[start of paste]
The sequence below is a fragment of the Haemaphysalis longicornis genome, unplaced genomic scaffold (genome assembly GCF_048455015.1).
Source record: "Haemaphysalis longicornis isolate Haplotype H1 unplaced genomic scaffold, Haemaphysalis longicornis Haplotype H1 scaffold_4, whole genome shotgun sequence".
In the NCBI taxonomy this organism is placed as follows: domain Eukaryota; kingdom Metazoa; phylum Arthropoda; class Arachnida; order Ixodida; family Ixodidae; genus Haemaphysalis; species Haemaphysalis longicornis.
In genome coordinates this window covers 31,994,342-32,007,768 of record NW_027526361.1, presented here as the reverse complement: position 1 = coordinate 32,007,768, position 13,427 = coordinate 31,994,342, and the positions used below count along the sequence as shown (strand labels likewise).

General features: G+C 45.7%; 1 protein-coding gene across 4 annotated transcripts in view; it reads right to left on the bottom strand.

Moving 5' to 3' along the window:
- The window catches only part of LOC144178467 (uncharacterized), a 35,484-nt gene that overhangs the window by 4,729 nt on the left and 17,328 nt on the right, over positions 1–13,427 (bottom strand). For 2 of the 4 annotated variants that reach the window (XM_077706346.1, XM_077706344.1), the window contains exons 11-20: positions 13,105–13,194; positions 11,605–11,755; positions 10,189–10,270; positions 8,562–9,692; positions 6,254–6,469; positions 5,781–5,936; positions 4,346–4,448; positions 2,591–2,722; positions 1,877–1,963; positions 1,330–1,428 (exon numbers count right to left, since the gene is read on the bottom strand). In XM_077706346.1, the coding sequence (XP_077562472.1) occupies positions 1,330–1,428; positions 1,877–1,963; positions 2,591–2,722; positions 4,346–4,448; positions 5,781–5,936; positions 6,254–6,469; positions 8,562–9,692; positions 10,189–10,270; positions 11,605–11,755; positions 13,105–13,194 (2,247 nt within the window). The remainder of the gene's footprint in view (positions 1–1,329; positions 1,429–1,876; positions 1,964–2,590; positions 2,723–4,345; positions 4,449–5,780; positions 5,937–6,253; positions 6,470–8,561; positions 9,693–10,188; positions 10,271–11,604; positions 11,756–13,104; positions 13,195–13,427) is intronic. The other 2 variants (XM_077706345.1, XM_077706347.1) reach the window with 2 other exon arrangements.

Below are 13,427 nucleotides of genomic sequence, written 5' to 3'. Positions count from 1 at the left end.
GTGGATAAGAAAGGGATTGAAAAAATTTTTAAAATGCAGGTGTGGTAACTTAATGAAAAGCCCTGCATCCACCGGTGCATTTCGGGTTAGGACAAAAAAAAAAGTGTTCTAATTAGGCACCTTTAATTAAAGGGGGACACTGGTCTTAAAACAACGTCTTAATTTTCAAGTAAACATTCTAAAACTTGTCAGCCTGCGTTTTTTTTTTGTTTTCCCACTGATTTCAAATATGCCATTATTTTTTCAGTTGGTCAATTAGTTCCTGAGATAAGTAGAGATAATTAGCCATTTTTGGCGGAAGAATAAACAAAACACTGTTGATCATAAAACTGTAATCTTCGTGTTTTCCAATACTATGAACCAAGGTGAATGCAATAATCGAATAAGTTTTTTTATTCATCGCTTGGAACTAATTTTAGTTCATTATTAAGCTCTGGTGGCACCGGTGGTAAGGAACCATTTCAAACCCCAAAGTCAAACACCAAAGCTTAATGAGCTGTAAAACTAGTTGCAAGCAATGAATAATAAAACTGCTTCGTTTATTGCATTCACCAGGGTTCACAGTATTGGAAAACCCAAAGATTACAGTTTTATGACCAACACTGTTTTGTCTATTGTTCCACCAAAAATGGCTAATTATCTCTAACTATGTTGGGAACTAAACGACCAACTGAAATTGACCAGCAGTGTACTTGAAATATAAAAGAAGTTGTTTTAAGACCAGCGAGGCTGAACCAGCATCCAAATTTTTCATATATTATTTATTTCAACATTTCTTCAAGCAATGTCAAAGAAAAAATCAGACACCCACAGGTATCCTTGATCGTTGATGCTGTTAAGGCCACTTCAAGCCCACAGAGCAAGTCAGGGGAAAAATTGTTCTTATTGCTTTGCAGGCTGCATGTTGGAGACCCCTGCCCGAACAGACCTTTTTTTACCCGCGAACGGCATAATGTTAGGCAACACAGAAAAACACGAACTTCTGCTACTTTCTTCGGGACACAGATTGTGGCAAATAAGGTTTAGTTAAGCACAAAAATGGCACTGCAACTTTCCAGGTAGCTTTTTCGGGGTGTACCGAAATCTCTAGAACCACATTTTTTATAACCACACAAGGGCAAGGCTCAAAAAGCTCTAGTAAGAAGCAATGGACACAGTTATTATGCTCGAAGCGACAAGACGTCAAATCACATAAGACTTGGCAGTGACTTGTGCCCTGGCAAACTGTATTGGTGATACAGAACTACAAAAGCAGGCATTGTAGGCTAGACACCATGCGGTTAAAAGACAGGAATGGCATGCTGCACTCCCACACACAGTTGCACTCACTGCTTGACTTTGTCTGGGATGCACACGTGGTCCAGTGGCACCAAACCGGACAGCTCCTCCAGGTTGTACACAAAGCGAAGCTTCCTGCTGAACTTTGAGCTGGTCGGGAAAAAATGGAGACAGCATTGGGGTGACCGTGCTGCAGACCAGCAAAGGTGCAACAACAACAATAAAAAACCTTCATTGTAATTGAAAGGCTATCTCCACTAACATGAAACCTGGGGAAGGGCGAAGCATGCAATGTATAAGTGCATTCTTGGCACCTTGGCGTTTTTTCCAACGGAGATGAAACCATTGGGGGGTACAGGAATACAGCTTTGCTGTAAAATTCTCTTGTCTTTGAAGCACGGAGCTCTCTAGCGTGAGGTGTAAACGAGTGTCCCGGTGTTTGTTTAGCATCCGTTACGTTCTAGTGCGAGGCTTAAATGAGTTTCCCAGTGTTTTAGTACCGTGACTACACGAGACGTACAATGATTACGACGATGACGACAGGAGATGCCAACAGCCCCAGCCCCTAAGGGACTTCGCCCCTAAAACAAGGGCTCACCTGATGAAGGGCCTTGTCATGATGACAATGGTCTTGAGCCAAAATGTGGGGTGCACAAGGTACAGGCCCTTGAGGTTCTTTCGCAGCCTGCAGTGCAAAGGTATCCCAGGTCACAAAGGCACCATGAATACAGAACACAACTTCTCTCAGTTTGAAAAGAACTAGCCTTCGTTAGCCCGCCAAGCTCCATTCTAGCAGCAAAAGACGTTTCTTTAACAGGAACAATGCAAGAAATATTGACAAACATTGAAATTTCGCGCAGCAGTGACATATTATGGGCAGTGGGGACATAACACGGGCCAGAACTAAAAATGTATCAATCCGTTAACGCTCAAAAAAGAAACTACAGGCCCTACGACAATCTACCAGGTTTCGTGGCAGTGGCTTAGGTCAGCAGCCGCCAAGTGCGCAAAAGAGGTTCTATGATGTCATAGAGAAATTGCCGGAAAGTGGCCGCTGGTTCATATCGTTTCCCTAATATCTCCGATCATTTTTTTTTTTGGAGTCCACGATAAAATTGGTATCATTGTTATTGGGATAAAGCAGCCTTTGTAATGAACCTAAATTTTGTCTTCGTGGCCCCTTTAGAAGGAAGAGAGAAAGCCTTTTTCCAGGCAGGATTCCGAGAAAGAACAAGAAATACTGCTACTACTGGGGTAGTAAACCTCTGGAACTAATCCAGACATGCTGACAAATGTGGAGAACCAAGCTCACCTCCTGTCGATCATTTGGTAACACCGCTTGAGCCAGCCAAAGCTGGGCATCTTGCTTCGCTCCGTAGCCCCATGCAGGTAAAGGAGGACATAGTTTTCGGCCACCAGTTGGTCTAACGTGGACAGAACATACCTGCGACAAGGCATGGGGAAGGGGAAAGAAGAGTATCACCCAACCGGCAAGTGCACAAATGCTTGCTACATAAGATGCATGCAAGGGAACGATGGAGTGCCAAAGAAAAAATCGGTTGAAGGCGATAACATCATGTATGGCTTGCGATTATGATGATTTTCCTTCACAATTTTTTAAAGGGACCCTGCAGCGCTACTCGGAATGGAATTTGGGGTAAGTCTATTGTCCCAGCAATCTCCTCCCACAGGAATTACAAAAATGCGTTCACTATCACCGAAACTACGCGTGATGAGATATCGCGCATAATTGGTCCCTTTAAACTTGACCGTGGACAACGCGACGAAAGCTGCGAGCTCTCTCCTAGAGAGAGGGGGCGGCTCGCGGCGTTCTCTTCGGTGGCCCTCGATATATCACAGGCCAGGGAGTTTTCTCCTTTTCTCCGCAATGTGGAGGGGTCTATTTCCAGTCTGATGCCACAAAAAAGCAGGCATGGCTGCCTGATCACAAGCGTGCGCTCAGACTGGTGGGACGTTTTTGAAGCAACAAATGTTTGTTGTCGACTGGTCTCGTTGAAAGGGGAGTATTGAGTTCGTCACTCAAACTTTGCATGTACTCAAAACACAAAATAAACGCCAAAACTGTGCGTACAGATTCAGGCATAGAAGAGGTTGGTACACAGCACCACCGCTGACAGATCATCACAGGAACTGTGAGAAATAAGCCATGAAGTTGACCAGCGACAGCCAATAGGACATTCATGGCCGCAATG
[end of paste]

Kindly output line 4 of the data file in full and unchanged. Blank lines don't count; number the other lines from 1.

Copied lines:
In genome coordinates this window covers 31,994,342-32,007,768 of record NW_027526361.1, presented here as the reverse complement: position 1 = coordinate 32,007,768, position 13,427 = coordinate 31,994,342, and the positions used below count along the sequence as shown (strand labels likewise).